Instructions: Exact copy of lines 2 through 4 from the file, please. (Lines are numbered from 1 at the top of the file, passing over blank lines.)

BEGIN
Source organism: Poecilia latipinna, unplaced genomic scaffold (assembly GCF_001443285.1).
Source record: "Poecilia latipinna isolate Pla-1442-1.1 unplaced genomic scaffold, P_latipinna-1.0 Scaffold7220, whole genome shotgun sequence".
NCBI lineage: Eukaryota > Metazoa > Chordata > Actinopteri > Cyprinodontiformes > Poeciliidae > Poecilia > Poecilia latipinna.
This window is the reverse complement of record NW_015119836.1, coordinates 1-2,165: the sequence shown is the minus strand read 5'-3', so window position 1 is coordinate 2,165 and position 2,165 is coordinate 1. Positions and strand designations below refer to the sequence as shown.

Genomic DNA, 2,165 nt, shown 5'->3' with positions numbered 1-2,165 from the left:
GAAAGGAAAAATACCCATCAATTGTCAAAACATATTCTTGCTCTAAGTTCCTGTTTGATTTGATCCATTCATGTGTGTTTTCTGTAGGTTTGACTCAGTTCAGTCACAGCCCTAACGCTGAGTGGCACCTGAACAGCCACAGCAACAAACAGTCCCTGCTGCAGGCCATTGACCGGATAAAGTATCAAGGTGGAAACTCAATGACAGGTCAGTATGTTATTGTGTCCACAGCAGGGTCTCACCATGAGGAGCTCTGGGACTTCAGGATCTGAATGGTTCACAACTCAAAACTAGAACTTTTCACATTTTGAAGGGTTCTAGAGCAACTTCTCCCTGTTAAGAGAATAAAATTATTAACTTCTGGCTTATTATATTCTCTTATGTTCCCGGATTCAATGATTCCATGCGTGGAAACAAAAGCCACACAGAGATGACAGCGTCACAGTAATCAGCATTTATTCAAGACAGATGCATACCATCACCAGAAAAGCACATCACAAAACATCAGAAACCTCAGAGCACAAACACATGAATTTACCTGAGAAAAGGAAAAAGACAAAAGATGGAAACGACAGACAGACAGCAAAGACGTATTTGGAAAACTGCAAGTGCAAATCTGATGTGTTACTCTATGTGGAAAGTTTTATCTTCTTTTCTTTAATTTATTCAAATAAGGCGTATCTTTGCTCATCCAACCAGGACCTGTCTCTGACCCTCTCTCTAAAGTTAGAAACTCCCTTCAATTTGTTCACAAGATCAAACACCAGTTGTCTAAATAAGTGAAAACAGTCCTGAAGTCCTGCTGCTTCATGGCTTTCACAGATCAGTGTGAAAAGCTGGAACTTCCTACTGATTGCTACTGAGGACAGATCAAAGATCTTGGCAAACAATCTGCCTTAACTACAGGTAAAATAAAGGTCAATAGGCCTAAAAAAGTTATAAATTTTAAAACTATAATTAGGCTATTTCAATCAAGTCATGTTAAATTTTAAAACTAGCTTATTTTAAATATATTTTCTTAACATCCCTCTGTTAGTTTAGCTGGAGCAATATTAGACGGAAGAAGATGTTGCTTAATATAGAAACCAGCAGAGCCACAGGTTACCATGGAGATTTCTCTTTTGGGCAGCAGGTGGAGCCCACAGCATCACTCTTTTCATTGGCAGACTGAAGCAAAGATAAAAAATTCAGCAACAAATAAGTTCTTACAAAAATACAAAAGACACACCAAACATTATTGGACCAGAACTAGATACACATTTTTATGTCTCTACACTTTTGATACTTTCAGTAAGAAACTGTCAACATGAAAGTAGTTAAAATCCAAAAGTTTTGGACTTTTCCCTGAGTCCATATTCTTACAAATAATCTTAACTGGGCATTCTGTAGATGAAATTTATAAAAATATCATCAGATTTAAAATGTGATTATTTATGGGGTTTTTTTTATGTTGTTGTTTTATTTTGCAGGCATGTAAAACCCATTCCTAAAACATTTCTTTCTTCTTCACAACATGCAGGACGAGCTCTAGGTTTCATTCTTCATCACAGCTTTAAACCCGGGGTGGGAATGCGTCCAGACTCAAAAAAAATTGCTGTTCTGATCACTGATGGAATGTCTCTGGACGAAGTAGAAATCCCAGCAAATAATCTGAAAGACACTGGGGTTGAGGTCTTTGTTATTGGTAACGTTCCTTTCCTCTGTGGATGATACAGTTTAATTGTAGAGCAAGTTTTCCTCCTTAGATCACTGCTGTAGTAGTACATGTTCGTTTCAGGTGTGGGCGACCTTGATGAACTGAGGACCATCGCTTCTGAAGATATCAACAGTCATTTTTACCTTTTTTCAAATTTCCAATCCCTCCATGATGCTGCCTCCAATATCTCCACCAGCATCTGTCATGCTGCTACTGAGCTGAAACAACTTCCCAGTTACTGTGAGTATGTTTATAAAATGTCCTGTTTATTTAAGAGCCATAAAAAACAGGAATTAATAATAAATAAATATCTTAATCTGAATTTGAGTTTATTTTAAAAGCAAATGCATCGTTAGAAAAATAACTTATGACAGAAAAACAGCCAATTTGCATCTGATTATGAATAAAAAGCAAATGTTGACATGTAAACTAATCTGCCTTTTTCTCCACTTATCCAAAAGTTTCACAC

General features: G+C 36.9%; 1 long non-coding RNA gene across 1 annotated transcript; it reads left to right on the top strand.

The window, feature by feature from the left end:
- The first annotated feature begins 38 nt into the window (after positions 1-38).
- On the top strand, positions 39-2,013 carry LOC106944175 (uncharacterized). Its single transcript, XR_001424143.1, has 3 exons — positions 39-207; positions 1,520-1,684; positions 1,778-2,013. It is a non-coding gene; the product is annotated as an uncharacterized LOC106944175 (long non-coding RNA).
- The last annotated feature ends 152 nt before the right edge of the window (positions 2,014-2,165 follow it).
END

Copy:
Source record: "Poecilia latipinna isolate Pla-1442-1.1 unplaced genomic scaffold, P_latipinna-1.0 Scaffold7220, whole genome shotgun sequence".
NCBI lineage: Eukaryota > Metazoa > Chordata > Actinopteri > Cyprinodontiformes > Poeciliidae > Poecilia > Poecilia latipinna.
This window is the reverse complement of record NW_015119836.1, coordinates 1-2,165: the sequence shown is the minus strand read 5'-3', so window position 1 is coordinate 2,165 and position 2,165 is coordinate 1. Positions and strand designations below refer to the sequence as shown.